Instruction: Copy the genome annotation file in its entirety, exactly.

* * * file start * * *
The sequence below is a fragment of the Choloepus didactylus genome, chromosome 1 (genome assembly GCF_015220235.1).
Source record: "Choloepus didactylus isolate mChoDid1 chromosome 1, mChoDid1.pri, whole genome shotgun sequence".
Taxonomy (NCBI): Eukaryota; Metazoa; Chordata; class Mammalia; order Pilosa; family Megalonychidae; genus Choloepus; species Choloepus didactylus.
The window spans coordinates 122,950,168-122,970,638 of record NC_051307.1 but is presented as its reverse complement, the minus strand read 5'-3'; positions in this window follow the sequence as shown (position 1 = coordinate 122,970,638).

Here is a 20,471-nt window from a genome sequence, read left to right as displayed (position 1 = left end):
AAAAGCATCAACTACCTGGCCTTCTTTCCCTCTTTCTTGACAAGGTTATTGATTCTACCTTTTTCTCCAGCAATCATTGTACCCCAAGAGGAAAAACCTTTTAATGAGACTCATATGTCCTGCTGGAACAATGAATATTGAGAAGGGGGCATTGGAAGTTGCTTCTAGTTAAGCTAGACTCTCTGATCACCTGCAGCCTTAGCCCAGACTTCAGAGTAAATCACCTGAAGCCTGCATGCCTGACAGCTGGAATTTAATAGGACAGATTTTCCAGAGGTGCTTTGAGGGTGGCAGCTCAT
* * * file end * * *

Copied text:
The sequence below is a fragment of the Choloepus didactylus genome, chromosome 1 (genome assembly GCF_015220235.1).
Source record: "Choloepus didactylus isolate mChoDid1 chromosome 1, mChoDid1.pri, whole genome shotgun sequence".
Taxonomy (NCBI): Eukaryota; Metazoa; Chordata; class Mammalia; order Pilosa; family Megalonychidae; genus Choloepus; species Choloepus didactylus.
The window spans coordinates 122,950,168-122,970,638 of record NC_051307.1 but is presented as its reverse complement, the minus strand read 5'-3'; positions in this window follow the sequence as shown (position 1 = coordinate 122,970,638).

Here is a 20,471-nt window from a genome sequence, read left to right as displayed (position 1 = left end):
AAAAGCATCAACTACCTGGCCTTCTTTCCCTCTTTCTTGACAAGGTTATTGATTCTACCTTTTTCTCCAGCAATCATTGTACCCCAAGAGGAAAAACCTTTTAATGAGACTCATATGTCCTGCTGGAACAATGAATATTGAGAAGGGGGCATTGGAAGTTGCTTCTAGTTAAGCTAGACTCTCTGATCACCTGCAGCCTTAGCCCAGACTTCAGAGTAAATCACCTGAAGCCTGCATGCCTGACAGCTGGAATTTAATAGGACAGATTTTCCAGAGGTGCTTTGAGGGTGGCAGCTCAT